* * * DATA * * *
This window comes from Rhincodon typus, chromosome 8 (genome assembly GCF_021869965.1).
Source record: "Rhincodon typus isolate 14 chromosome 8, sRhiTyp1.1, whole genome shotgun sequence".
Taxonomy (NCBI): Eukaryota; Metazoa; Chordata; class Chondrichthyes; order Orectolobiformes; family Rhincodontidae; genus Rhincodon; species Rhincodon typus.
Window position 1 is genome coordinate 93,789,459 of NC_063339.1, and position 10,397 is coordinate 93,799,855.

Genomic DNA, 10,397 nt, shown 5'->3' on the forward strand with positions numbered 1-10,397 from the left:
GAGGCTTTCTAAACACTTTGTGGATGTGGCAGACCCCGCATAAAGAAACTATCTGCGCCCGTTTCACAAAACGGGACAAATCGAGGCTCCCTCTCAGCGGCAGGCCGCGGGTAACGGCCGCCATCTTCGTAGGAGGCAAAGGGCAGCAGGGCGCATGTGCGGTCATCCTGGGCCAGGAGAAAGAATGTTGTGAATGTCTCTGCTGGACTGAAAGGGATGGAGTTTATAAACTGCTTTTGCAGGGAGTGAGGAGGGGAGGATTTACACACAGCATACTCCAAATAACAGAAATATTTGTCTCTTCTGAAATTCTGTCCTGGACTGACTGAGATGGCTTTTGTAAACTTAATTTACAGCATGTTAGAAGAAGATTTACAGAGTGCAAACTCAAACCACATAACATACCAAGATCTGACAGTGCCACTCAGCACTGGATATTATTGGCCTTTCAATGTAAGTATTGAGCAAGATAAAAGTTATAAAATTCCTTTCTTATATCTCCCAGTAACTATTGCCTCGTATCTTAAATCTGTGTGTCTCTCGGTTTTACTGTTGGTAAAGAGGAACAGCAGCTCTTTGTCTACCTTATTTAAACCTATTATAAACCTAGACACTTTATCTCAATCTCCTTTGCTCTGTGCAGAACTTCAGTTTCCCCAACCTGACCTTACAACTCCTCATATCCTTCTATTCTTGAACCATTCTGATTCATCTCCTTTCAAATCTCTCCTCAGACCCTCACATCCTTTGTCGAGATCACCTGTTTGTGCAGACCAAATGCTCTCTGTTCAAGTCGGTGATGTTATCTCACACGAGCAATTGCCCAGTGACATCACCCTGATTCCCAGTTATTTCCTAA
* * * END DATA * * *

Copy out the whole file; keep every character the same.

This window comes from Rhincodon typus, chromosome 8 (genome assembly GCF_021869965.1).
Source record: "Rhincodon typus isolate 14 chromosome 8, sRhiTyp1.1, whole genome shotgun sequence".
Taxonomy (NCBI): Eukaryota; Metazoa; Chordata; class Chondrichthyes; order Orectolobiformes; family Rhincodontidae; genus Rhincodon; species Rhincodon typus.
Window position 1 is genome coordinate 93,789,459 of NC_063339.1, and position 10,397 is coordinate 93,799,855.

Genomic DNA, 10,397 nt, shown 5'->3' on the forward strand with positions numbered 1-10,397 from the left:
GAGGCTTTCTAAACACTTTGTGGATGTGGCAGACCCCGCATAAAGAAACTATCTGCGCCCGTTTCACAAAACGGGACAAATCGAGGCTCCCTCTCAGCGGCAGGCCGCGGGTAACGGCCGCCATCTTCGTAGGAGGCAAAGGGCAGCAGGGCGCATGTGCGGTCATCCTGGGCCAGGAGAAAGAATGTTGTGAATGTCTCTGCTGGACTGAAAGGGATGGAGTTTATAAACTGCTTTTGCAGGGAGTGAGGAGGGGAGGATTTACACACAGCATACTCCAAATAACAGAAATATTTGTCTCTTCTGAAATTCTGTCCTGGACTGACTGAGATGGCTTTTGTAAACTTAATTTACAGCATGTTAGAAGAAGATTTACAGAGTGCAAACTCAAACCACATAACATACCAAGATCTGACAGTGCCACTCAGCACTGGATATTATTGGCCTTTCAATGTAAGTATTGAGCAAGATAAAAGTTATAAAATTCCTTTCTTATATCTCCCAGTAACTATTGCCTCGTATCTTAAATCTGTGTGTCTCTCGGTTTTACTGTTGGTAAAGAGGAACAGCAGCTCTTTGTCTACCTTATTTAAACCTATTATAAACCTAGACACTTTATCTCAATCTCCTTTGCTCTGTGCAGAACTTCAGTTTCCCCAACCTGACCTTACAACTCCTCATATCCTTCTATTCTTGAACCATTCTGATTCATCTCCTTTCAAATCTCTCCTCAGACCCTCACATCCTTTGTCGAGATCACCTGTTTGTGCAGACCAAATGCTCTCTGTTCAAGTCGGTGATGTTATCTCACACGAGCAATTGCCCAGTGACATCACCCTGATTCCCAGTTATTTCCTAA